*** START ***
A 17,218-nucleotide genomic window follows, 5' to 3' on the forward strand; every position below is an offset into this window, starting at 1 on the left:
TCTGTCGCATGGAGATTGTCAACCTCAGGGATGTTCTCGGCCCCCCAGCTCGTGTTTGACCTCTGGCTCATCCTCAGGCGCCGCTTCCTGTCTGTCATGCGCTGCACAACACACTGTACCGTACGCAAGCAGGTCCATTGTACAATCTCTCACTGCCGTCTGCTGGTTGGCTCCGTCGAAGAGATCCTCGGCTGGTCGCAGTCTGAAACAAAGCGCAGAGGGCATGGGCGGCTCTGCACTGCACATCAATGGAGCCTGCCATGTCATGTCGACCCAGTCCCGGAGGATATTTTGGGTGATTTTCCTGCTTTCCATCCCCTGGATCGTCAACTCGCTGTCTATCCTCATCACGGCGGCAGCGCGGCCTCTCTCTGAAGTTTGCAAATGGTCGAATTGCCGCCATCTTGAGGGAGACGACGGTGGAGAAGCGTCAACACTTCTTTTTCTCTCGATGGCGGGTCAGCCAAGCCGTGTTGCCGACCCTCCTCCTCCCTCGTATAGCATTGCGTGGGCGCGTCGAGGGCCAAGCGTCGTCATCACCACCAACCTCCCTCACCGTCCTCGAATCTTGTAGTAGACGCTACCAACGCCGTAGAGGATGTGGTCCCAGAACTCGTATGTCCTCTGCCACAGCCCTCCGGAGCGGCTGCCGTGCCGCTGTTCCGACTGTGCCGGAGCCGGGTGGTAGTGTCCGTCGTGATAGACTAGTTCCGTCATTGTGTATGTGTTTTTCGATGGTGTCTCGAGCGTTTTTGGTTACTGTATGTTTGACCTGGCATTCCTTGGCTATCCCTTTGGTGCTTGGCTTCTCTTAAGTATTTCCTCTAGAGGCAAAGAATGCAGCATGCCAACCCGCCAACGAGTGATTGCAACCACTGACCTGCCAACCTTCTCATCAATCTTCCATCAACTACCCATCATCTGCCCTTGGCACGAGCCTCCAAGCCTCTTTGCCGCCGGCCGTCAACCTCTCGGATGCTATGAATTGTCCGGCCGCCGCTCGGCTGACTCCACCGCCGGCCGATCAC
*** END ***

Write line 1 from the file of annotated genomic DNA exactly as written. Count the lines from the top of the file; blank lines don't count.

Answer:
A 17,218-nucleotide genomic window follows, 5' to 3' on the forward strand; every position below is an offset into this window, starting at 1 on the left: